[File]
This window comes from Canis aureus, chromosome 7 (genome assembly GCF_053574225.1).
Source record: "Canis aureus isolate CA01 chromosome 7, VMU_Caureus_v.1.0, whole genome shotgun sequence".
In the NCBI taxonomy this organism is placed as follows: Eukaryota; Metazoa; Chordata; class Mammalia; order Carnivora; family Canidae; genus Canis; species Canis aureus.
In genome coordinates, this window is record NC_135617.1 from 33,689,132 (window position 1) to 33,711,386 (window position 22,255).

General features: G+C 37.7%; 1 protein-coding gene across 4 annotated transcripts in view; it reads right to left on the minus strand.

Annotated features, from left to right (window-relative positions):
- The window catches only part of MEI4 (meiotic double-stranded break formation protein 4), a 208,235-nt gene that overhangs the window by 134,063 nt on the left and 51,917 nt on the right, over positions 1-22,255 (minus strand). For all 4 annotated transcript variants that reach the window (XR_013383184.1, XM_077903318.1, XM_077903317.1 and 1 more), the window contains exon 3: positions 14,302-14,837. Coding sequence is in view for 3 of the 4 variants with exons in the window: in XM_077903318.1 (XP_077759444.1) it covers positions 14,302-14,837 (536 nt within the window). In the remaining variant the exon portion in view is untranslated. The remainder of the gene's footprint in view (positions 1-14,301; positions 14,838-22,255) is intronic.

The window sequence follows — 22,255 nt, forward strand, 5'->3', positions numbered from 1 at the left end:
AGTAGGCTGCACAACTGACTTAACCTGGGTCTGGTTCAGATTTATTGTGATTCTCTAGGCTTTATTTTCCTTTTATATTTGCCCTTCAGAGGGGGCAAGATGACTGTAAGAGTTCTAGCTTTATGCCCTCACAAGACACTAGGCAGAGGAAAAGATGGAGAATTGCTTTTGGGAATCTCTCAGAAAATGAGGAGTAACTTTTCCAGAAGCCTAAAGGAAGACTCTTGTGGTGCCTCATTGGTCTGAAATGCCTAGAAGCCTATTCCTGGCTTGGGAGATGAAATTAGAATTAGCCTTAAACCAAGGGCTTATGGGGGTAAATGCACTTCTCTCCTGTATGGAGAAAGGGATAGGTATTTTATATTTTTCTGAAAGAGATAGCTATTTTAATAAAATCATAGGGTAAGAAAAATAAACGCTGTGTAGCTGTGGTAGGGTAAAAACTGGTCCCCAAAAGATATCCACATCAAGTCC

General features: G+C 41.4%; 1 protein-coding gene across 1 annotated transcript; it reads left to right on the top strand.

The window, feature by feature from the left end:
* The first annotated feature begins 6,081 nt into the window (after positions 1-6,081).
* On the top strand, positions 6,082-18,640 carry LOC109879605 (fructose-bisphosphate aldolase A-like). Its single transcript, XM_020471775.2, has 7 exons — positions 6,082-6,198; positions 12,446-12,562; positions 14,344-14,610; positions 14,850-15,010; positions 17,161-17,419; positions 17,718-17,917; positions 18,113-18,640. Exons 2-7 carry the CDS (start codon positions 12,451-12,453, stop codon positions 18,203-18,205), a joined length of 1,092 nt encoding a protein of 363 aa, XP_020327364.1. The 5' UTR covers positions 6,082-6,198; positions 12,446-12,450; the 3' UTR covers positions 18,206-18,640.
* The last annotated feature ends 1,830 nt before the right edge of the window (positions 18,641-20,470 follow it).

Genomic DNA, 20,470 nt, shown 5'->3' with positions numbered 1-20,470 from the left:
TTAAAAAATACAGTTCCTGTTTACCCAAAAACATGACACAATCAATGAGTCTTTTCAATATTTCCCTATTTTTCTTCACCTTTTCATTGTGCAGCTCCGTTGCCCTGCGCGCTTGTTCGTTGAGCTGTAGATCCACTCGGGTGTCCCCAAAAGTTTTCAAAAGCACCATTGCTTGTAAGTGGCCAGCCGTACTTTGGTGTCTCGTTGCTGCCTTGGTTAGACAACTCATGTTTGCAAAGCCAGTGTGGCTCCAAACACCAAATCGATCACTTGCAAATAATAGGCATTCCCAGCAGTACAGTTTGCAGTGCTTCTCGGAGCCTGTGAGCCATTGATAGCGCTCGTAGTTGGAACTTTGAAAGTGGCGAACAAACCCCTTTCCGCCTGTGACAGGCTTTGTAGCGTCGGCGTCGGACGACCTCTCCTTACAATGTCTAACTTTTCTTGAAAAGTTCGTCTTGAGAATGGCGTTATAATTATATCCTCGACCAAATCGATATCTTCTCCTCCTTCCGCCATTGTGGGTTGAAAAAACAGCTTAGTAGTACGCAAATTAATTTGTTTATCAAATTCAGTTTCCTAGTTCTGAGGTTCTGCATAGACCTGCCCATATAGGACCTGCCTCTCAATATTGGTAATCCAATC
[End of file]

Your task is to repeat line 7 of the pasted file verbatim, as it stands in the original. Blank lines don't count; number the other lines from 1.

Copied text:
- The window catches only part of MEI4 (meiotic double-stranded break formation protein 4), a 208,235-nt gene that overhangs the window by 134,063 nt on the left and 51,917 nt on the right, over positions 1-22,255 (minus strand). For all 4 annotated transcript variants that reach the window (XR_013383184.1, XM_077903318.1, XM_077903317.1 and 1 more), the window contains exon 3: positions 14,302-14,837. Coding sequence is in view for 3 of the 4 variants with exons in the window: in XM_077903318.1 (XP_077759444.1) it covers positions 14,302-14,837 (536 nt within the window). In the remaining variant the exon portion in view is untranslated. The remainder of the gene's footprint in view (positions 1-14,301; positions 14,838-22,255) is intronic.